Lung cancer research in Wales given £1 million boost
Research aimed at developing a new rapid diagnostic kit to detect lung cancer has received a £1 million grant boost.
The testing kit, which is at an early stage of development, is set to be easy to use, adopting the lateral flow method that became familiar during the Covid-19 pandemic.
Currently, diagnosis of the disease in the early stages is challenging, since clinical symptoms only occur if the tumour is very large or has spread outside the lung.
Surgery is only possible in about one in eight people, with the vast majority offered treatments to alleviate their incurable disease.
The scientists behind the new kit aim to develop a test to quickly identify people most likely to benefit from scanning.
The work is part of a partnership between UK companies the Life Science Group, Highfield Diagnostics, ProTEM Services and Valley Diagnostics along with Hywel Dda University Health Board and Aberystwyth University.
This new funding from Innovate UK, will mean the team can apply Aberystwyth University research to develop a new multi-screen test kit that could identify cancer biomarkers, or tiny chemicals, present in urine.
The six biomarkers can diagnose lung cancer with 90% accuracy and at very early stages, before the onset of clinical symptoms.
Professor Luis Mur from Aberystwyth University commented: “This new funding is a big boost to the work of the team. Lung cancer has a devastating impact on so many people and their loved ones. The team here have already identified biomarkers in urine that can diagnose a number of other cancers and diseases. It can also identify what stage the disease has reached in a patient. We hope that this important collaboration can apply the world-leading research here in Aberystwyth and make a real difference.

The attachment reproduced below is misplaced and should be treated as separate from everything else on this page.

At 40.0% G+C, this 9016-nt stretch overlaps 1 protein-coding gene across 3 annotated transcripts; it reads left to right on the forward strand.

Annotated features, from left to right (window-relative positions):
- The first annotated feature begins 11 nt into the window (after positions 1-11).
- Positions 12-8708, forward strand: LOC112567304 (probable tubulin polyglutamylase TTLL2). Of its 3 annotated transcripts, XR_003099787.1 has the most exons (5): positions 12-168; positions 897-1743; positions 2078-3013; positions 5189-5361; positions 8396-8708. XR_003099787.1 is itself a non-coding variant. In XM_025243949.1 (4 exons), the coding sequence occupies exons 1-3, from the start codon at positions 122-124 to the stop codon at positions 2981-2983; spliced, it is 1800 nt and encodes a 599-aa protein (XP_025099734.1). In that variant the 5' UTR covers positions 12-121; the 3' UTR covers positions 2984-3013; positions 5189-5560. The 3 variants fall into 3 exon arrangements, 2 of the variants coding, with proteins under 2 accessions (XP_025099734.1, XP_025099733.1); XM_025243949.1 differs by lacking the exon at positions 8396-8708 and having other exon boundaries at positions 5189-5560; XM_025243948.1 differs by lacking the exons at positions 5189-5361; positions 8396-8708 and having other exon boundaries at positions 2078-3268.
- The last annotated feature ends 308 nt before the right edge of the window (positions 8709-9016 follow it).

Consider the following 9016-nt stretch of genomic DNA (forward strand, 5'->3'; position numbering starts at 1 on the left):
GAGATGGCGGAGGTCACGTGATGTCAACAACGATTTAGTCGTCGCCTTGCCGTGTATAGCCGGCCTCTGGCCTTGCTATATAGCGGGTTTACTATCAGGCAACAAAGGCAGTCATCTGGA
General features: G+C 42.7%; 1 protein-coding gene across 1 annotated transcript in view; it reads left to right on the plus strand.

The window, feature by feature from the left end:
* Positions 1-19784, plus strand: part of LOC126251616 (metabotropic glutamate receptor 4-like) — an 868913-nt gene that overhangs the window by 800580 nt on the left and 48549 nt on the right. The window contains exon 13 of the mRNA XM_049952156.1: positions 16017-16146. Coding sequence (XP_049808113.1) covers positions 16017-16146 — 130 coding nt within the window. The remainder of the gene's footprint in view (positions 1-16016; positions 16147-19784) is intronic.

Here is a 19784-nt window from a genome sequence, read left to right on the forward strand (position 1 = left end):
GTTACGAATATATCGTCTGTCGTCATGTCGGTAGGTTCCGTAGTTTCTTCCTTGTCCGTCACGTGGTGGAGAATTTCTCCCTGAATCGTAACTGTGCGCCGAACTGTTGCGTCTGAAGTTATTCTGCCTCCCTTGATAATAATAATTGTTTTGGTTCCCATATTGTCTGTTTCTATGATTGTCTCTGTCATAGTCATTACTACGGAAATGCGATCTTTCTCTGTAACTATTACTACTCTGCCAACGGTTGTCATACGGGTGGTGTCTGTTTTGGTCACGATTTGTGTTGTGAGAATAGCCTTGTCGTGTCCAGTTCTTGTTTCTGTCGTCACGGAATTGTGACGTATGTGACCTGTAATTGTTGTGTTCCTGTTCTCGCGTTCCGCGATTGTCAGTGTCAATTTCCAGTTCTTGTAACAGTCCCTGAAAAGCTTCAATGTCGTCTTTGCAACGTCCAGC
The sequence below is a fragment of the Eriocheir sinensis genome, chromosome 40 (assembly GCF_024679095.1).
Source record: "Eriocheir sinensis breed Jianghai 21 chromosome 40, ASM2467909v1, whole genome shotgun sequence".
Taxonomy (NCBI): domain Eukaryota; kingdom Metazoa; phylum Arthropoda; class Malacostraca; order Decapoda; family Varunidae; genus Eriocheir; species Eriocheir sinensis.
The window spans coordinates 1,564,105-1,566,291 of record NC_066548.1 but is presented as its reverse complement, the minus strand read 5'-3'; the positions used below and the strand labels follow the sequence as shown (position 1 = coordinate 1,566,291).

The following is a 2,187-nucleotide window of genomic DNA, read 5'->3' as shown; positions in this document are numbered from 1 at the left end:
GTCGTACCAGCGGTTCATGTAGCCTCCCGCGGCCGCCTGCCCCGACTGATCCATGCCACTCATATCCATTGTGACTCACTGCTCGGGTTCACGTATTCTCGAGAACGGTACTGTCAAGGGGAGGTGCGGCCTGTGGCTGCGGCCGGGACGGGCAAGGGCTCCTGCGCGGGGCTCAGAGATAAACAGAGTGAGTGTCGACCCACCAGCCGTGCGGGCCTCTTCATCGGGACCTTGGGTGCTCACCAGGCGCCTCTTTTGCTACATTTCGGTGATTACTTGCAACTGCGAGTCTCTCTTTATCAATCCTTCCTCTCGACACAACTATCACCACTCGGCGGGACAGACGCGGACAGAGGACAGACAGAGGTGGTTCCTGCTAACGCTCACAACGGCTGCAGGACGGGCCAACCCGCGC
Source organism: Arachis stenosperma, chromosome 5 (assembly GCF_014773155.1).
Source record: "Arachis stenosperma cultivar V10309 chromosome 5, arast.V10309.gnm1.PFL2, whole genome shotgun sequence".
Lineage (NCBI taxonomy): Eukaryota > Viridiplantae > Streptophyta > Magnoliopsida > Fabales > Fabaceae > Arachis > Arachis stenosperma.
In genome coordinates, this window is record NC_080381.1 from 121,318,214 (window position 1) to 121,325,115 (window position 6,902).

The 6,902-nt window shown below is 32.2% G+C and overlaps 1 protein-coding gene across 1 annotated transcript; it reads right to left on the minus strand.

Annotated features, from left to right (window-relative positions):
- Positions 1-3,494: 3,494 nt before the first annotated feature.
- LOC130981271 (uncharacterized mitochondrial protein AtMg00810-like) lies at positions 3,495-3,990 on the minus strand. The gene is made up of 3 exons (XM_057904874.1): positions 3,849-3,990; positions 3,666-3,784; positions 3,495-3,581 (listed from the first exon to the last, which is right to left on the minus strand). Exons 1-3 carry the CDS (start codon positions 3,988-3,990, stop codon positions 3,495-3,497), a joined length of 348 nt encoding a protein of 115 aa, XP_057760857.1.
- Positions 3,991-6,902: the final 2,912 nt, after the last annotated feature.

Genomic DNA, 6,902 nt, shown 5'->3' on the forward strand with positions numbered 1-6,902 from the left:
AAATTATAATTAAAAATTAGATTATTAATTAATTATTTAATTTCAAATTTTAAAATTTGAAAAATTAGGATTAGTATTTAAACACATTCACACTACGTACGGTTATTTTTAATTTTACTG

“We hope that by continuing to work in partnership we can develop a range of these novel diagnostic tests over the years ahead. Our aim is that they will diagnose and monitor the progression, location and efficacy of a large variety of diseases and cancers. We are looking forward to these leading to rapid, cost-effective and accurate diagnosis of a number of conditions both in GP surgeries and at home.”
Made in Wales
Jenny Murray, Managing Director of Life Science Group and Project Lead said: “We’re proud to be part of this consortium of independent companies in the UK developing this technology for the benefit of the UK. This pioneering work has the potential to revolutionise diagnostic testing here in the UK and globally, particularly in countries where the availability of diagnostic centres is limited.
“The team are confident that this device, and the others that will follow, will not only save lives, but demonstrate significant savings in the NHS, redevelop the diagnostic pathway and generate employment in Wales and revenue for the UK as a whole”.
The collaboration between Welsh academics, UK commercial partners and several hospitals in Wales has received the new funding from Innovate UK’s Advancing Precision Medicine programme, including funding from the Office of Life Sciences. The partners also aim produce the diagnostic kits at scale in a new facility in south Wales.
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